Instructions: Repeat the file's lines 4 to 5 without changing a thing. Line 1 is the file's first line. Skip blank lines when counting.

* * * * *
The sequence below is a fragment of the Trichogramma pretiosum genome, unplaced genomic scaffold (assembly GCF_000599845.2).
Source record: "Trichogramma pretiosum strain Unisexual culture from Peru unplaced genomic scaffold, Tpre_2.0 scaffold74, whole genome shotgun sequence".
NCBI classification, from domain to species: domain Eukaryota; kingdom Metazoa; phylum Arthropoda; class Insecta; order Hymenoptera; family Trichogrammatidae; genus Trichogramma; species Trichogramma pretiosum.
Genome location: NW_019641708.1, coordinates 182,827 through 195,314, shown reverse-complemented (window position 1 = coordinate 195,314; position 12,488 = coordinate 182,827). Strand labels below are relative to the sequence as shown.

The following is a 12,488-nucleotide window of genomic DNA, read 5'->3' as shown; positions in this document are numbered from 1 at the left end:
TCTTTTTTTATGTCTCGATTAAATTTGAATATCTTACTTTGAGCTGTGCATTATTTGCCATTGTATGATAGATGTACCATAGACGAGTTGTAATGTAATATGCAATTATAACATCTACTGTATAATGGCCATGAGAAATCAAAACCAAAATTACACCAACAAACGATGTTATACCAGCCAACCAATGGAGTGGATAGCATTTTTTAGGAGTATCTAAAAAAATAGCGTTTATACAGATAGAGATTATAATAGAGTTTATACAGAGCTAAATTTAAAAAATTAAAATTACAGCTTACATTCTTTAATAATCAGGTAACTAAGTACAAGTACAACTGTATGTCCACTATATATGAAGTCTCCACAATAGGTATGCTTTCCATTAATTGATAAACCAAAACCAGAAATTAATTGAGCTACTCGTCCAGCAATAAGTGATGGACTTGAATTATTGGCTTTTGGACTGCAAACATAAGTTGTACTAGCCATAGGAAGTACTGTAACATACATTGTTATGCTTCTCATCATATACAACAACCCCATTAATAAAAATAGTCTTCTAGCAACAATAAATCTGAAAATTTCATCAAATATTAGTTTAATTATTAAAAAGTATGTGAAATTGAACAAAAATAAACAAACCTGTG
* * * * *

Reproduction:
Genome location: NW_019641708.1, coordinates 182,827 through 195,314, shown reverse-complemented (window position 1 = coordinate 195,314; position 12,488 = coordinate 182,827). Strand labels below are relative to the sequence as shown.

The following is a 12,488-nucleotide window of genomic DNA, read 5'->3' as shown; positions in this document are numbered from 1 at the left end: